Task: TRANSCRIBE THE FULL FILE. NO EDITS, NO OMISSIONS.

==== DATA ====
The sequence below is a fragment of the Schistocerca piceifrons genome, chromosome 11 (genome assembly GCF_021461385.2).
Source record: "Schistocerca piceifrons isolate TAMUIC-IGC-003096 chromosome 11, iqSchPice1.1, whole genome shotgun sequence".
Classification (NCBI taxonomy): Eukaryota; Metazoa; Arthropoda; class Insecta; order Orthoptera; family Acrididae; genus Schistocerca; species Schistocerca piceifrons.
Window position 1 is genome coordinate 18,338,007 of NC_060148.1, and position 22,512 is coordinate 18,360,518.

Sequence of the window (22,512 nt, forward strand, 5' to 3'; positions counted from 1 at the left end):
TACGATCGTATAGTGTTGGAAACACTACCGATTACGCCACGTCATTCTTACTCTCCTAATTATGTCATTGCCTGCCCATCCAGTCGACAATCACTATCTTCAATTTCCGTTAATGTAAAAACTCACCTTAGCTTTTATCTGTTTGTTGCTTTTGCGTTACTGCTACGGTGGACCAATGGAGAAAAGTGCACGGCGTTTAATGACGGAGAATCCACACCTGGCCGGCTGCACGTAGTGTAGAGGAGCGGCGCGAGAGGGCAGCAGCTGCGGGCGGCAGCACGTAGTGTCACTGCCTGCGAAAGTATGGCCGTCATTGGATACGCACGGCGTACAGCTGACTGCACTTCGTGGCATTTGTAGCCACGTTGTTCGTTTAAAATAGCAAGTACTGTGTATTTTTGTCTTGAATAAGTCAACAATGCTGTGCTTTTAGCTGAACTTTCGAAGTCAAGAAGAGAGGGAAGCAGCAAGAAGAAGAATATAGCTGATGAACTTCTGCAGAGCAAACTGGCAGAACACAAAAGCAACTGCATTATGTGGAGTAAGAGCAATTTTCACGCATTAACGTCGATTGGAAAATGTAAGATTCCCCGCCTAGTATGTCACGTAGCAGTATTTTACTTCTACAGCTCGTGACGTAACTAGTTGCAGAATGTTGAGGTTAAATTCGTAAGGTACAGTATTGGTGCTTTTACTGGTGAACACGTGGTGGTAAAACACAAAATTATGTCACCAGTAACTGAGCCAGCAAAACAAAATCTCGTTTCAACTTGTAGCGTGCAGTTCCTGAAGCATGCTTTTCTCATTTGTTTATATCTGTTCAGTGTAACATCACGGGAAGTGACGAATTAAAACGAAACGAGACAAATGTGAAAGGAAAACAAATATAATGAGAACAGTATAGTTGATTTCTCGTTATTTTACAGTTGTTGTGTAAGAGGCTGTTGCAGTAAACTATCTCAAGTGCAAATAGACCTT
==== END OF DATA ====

The sequence below is a fragment of the Schistocerca piceifrons genome, chromosome 11 (genome assembly GCF_021461385.2).
Source record: "Schistocerca piceifrons isolate TAMUIC-IGC-003096 chromosome 11, iqSchPice1.1, whole genome shotgun sequence".
Classification (NCBI taxonomy): Eukaryota; Metazoa; Arthropoda; class Insecta; order Orthoptera; family Acrididae; genus Schistocerca; species Schistocerca piceifrons.
Window position 1 is genome coordinate 18,338,007 of NC_060148.1, and position 22,512 is coordinate 18,360,518.

Sequence of the window (22,512 nt, forward strand, 5' to 3'; positions counted from 1 at the left end):
TACGATCGTATAGTGTTGGAAACACTACCGATTACGCCACGTCATTCTTACTCTCCTAATTATGTCATTGCCTGCCCATCCAGTCGACAATCACTATCTTCAATTTCCGTTAATGTAAAAACTCACCTTAGCTTTTATCTGTTTGTTGCTTTTGCGTTACTGCTACGGTGGACCAATGGAGAAAAGTGCACGGCGTTTAATGACGGAGAATCCACACCTGGCCGGCTGCACGTAGTGTAGAGGAGCGGCGCGAGAGGGCAGCAGCTGCGGGCGGCAGCACGTAGTGTCACTGCCTGCGAAAGTATGGCCGTCATTGGATACGCACGGCGTACAGCTGACTGCACTTCGTGGCATTTGTAGCCACGTTGTTCGTTTAAAATAGCAAGTACTGTGTATTTTTGTCTTGAATAAGTCAACAATGCTGTGCTTTTAGCTGAACTTTCGAAGTCAAGAAGAGAGGGAAGCAGCAAGAAGAAGAATATAGCTGATGAACTTCTGCAGAGCAAACTGGCAGAACACAAAAGCAACTGCATTATGTGGAGTAAGAGCAATTTTCACGCATTAACGTCGATTGGAAAATGTAAGATTCCCCGCCTAGTATGTCACGTAGCAGTATTTTACTTCTACAGCTCGTGACGTAACTAGTTGCAGAATGTTGAGGTTAAATTCGTAAGGTACAGTATTGGTGCTTTTACTGGTGAACACGTGGTGGTAAAACACAAAATTATGTCACCAGTAACTGAGCCAGCAAAACAAAATCTCGTTTCAACTTGTAGCGTGCAGTTCCTGAAGCATGCTTTTCTCATTTGTTTATATCTGTTCAGTGTAACATCACGGGAAGTGACGAATTAAAACGAAACGAGACAAATGTGAAAGGAAAACAAATATAATGAGAACAGTATAGTTGATTTCTCGTTATTTTACAGTTGTTGTGTAAGAGGCTGTTGCAGTAAACTATCTCAAGTGCAAATAGACCTT